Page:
Student Loan Refinance and Consolidation Guide
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- Refinancing or consolidating your student loan can save a significant amount of money.
- Private lenders refinance loans and usually require a credit check and income verification.
- Borrowers may consolidate federal student loans into a single easy-to-manage payment.
- The federal government also offers loan forgiveness and income-based repayment plans.
If you're like most college students and graduates, you've got some debts to pay off. At present, around 45 million U.S. borrowers owe more than $1.7 trillion in student loans.
Student loan consolidation and refinancing are two popular methods for handling debt. With these methods, borrowers can combine multiple student loans into one manageable loan with a single repayment plan.
Keep reading to learn more about student loan consolidation and refinancing, including how the two differ, the pros and cons of refinancing student loans, and how to consolidate student loans.
What Is Student Loan Refinancing?
When refinancing your student loans, existing federal and/or private loans are consolidated by a private lender — this may be your current lender or a different lender — and replaced by a new, single loan.
Student loan refinancing offers borrowers a new interest rate based on their finances, potentially lower payments, and the ease of managing debt with a single company.
What Is Student Loan Consolidation?
Consolidation simply means combining multiple loans with varying interest rates and payment plans into a single loan with one payment plan and one interest rate. Technically, the refinancing discussed above is a form of consolidation in which private and/or federal loans are combined by a private lender.
In terms of student loan consolidation specifically, the U.S. Department of Education offers a Direct Consolidation Loan. With this, borrowers can combine multiple federal student loans into a single federal loan. The new interest rate is a weighted average of all interest rates on the loans being consolidated.
Unlike private loans, a Direct Consolidation Loan has fewer eligibility requirements and requires no credit check or application fee.
What Are the Pros and Cons of Refinancing Student Loans?
Like every method of financial management, student loan refinancing has both its benefits and drawbacks.
- Simplification: Borrowers can consolidate multiple loans — both federal and private — into a single monthly payment with a private lender of their choice.
- Lower Interest Rates: Refinancing student loans often leads to a lower interest rate, which can result in big savings over time. Borrowers can apply for their refinanced loan with a co-signer to try to lower this rate even further.
- Strict Eligibility Requirements: Private lenders often require a high credit score and/or certain income level, which can be tricky for student borrowers to meet, especially without a co-signer.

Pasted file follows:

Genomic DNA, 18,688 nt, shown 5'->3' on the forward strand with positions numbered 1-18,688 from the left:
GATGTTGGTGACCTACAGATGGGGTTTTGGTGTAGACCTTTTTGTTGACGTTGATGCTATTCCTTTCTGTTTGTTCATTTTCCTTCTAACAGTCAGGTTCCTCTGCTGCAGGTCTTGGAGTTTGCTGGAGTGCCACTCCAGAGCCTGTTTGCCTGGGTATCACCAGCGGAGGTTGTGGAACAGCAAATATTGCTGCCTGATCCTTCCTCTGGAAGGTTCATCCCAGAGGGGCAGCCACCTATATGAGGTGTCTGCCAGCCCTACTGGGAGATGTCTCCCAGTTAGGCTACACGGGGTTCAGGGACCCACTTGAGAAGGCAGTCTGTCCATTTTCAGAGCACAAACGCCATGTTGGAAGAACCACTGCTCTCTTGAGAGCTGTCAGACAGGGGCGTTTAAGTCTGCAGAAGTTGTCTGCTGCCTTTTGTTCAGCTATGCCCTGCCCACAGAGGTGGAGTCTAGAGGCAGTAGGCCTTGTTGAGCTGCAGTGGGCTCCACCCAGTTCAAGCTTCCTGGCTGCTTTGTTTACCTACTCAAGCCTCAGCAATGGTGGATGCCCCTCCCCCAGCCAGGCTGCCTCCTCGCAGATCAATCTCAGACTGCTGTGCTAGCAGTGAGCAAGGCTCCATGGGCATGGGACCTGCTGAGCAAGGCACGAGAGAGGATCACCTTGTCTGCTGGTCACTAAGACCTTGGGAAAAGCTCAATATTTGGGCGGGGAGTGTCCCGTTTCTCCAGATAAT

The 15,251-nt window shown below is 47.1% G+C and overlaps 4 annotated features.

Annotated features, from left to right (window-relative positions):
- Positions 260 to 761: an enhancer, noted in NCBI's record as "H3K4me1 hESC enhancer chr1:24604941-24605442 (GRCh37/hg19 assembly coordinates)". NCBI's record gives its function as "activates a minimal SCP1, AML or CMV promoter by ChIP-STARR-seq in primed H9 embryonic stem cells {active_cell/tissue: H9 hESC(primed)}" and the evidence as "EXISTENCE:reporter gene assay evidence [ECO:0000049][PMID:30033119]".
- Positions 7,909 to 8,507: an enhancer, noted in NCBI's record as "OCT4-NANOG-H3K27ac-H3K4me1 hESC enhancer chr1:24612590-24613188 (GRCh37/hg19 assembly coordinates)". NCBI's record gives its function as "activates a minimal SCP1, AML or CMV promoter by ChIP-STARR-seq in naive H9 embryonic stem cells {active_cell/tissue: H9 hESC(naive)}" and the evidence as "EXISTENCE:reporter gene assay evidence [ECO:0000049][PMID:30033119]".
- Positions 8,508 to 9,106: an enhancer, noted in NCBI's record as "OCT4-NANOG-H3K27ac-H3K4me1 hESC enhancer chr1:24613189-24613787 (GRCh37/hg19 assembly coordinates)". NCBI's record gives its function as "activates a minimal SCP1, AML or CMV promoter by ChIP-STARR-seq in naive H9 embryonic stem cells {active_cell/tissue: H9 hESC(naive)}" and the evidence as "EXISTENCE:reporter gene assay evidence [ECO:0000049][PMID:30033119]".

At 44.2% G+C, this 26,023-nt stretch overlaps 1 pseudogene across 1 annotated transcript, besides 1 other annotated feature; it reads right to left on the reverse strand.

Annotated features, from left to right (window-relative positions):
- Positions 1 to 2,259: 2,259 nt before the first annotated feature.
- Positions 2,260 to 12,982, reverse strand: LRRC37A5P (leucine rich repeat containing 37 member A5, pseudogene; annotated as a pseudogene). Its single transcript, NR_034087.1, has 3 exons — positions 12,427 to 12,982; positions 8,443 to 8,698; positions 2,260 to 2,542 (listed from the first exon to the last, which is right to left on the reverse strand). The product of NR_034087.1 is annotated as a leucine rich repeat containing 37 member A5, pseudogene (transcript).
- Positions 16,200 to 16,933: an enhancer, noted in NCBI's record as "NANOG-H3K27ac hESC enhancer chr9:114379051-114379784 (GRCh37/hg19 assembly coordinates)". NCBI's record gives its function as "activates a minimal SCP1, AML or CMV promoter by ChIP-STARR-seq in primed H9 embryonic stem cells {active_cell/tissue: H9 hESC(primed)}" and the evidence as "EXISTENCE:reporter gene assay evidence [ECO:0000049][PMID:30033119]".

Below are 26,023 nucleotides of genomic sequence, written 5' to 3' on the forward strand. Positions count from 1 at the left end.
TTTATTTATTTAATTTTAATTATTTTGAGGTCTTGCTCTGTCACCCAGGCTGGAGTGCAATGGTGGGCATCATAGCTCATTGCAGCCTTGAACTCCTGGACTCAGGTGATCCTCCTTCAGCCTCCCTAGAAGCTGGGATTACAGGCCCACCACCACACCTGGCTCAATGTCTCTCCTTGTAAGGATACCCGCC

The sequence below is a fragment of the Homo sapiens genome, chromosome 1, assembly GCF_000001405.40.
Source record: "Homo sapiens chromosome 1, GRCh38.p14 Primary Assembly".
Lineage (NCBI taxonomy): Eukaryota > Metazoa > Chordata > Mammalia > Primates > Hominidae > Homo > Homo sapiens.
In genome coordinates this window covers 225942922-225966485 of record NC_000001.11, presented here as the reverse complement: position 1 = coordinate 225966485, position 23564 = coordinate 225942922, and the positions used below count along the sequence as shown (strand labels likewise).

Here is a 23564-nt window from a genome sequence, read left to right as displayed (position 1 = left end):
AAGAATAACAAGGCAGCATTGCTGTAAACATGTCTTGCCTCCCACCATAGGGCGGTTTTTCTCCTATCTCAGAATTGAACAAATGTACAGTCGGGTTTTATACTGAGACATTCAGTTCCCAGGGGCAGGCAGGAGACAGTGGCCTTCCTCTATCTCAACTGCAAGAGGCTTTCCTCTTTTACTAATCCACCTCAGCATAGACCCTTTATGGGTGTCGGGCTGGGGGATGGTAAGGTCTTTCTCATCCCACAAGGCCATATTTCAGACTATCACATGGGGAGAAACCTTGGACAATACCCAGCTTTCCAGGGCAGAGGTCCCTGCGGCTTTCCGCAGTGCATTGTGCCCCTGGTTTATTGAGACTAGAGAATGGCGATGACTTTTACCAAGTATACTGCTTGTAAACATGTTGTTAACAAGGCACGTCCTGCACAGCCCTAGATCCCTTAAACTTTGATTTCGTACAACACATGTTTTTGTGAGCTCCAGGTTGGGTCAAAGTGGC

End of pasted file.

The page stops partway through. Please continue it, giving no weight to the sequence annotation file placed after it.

- No Loan Forgiveness: Combining federal loans with private loans removes any protections your federal student loans had, including federal loan forgiveness programs like Public Service Loan Forgiveness and Teacher Loan Forgiveness.
- Less Repayment Plan Flexibility: Private lenders typically offer fewer repayment options and much less flexibility for borrowers than the federal government does, which can make it hard to pay off loans quickly.
What Are the Pros and Cons of Consolidating Student Loans?
Federal student loan consolidation offers many benefits, but it's not the best option for everyone.
- Single Monthly Payment: By far the biggest benefit of student loan consolidation is being able to pay your federal loans with one monthly payment, eliminating the need to juggle finances and keep track of multiple contributions.
- Switch to Fixed Interest Rate: Consolidating loans allows you to switch from variable interest rates — which often rise over time — to a single fixed interest rate that will stay the same.
- Avoid Default: Depending on your loan terms, student loan consolidation can help you avoid default by offering lower monthly payments and extended repayment times.
- Higher Overall Cost: Because loan consolidation typically means paying debt over a longer period of time, you'll likely end up making more monthly payments and spending more on interest than if you hadn't consolidated your loans.
- Loss of Borrower Benefits: Student loan consolidation may result in the loss of perks such as cash rebates and interest, principal, and payment reductions.
How to Refinance Student Loans: 3-Step Guide
Refinancing your student loans is a fairly straightforward process that involves researching lenders, finding the lowest interest rates, and applying.
The following steps show you how to refinance your student loans in a matter of weeks.
Step 1: Compare Rates
A variety of private lenders refinance student loans, including banks, credit unions, and online lenders. Start the process by researching lenders and comparing their interest rates.
Most lenders prequalify borrowers by asking them to enter basic information on their websites, such as your student loan debt, income, university attended, and degree. These lenders then run a soft credit check, which does not impact your credit score.
If you qualify, lenders typically send different loan options that vary by repayment terms and interest rates.
Step 2: Choose a Lender
Choosing a lender is more than picking the one with the lowest interest rate. Lenders may offer lower interest rates for a shorter loan term, such as five years. However, these also come with a higher monthly payment.
A longer-term loan can reduce your monthly payments, but it means you'll pay more money on interest over time. If you do opt for a longer-term loan — and, therefore, have lower monthly payments — it's important to consider what you'll do with the savings. If you're able to use it toward other important financial goals, such as paying off credit card debt or starting to invest, you can come out ahead.
Lenders may also offer you fixed and variable interest rates. A variable rate fluctuates due to economic factors, while a fixed rate remains constant for the life of the loan. If you choose a long-term loan to lower your monthly payments, a fixed rate may carry less risk.